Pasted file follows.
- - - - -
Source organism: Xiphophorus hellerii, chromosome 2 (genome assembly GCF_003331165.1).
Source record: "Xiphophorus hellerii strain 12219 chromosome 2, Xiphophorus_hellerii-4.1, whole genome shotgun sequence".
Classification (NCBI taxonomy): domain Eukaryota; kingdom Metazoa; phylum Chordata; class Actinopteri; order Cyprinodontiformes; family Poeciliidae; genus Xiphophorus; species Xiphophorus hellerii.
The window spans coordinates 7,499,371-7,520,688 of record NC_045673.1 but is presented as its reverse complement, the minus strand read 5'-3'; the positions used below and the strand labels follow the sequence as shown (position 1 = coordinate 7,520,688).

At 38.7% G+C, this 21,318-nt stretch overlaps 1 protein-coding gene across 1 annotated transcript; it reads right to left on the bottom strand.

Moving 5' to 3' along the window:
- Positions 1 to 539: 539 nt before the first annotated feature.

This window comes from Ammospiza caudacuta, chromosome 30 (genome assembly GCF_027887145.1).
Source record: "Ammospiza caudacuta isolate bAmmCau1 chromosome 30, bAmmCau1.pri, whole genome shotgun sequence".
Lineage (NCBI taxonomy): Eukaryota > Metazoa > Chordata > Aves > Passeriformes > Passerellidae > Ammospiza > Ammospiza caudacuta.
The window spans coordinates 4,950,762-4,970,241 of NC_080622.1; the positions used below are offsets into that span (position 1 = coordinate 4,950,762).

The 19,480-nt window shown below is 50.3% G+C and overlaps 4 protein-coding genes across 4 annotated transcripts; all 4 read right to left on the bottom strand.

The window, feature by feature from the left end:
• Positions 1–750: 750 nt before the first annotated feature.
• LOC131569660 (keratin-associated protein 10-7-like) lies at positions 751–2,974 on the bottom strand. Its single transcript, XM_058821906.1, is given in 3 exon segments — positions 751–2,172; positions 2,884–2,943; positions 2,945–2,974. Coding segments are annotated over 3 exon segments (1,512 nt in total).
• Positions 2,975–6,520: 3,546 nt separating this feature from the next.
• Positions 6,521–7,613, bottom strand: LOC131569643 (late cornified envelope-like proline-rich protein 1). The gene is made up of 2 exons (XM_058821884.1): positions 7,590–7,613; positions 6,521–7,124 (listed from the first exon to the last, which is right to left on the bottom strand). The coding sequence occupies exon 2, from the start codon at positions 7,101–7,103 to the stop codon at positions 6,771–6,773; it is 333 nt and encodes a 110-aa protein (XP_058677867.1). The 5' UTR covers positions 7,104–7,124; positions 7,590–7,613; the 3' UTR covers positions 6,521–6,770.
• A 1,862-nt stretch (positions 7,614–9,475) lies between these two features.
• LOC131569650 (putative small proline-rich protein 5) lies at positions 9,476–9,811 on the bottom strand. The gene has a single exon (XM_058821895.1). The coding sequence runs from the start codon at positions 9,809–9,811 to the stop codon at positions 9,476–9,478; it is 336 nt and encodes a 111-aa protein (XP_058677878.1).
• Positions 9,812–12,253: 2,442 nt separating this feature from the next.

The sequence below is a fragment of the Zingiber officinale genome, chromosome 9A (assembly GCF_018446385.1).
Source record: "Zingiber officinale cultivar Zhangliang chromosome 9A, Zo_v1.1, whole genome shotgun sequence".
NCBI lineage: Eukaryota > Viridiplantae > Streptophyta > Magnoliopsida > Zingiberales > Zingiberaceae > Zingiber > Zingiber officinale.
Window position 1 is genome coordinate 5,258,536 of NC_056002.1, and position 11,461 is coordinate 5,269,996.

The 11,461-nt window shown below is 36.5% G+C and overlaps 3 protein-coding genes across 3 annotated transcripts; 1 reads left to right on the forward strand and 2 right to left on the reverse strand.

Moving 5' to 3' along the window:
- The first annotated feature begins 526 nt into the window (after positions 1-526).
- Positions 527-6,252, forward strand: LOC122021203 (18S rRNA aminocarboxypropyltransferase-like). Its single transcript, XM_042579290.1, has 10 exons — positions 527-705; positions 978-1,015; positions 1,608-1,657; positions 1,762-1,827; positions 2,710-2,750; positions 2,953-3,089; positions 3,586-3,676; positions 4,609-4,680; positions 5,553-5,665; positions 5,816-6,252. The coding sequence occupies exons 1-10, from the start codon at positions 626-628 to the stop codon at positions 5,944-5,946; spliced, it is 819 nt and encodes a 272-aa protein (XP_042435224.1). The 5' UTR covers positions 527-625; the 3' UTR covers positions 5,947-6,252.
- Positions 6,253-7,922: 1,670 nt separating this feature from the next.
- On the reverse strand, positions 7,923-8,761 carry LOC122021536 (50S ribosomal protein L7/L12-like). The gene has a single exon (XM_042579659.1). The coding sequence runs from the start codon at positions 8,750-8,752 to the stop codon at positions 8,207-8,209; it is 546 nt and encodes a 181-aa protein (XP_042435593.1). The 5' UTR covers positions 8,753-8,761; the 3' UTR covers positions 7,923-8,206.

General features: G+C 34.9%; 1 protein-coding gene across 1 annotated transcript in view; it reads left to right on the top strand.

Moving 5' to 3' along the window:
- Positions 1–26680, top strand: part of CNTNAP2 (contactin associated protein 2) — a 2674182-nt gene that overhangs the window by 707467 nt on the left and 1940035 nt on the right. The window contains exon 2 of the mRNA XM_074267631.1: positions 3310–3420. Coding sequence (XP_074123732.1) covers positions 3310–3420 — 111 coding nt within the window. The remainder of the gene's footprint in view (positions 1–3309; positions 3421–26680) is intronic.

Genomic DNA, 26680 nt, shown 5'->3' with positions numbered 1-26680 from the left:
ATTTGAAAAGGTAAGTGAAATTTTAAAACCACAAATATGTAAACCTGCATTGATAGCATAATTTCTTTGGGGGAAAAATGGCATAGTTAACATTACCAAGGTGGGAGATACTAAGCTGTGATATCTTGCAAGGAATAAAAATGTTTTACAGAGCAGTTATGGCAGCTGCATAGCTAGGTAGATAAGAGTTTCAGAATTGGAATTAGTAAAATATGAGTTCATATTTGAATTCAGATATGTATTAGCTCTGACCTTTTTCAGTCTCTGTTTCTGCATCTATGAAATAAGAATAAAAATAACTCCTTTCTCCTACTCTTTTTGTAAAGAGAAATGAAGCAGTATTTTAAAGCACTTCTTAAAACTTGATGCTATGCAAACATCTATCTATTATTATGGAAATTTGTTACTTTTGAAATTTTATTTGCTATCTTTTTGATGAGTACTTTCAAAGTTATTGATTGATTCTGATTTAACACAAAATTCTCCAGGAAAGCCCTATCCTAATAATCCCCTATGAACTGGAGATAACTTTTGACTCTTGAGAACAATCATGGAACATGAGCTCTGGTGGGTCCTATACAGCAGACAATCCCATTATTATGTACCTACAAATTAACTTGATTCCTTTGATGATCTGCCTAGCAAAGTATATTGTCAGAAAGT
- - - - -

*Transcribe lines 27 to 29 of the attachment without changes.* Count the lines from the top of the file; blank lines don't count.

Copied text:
- The first annotated feature begins 526 nt into the window (after positions 1-526).
- Positions 527-6,252, forward strand: LOC122021203 (18S rRNA aminocarboxypropyltransferase-like). Its single transcript, XM_042579290.1, has 10 exons — positions 527-705; positions 978-1,015; positions 1,608-1,657; positions 1,762-1,827; positions 2,710-2,750; positions 2,953-3,089; positions 3,586-3,676; positions 4,609-4,680; positions 5,553-5,665; positions 5,816-6,252. The coding sequence occupies exons 1-10, from the start codon at positions 626-628 to the stop codon at positions 5,944-5,946; spliced, it is 819 nt and encodes a 272-aa protein (XP_042435224.1). The 5' UTR covers positions 527-625; the 3' UTR covers positions 5,947-6,252.
- Positions 6,253-7,922: 1,670 nt separating this feature from the next.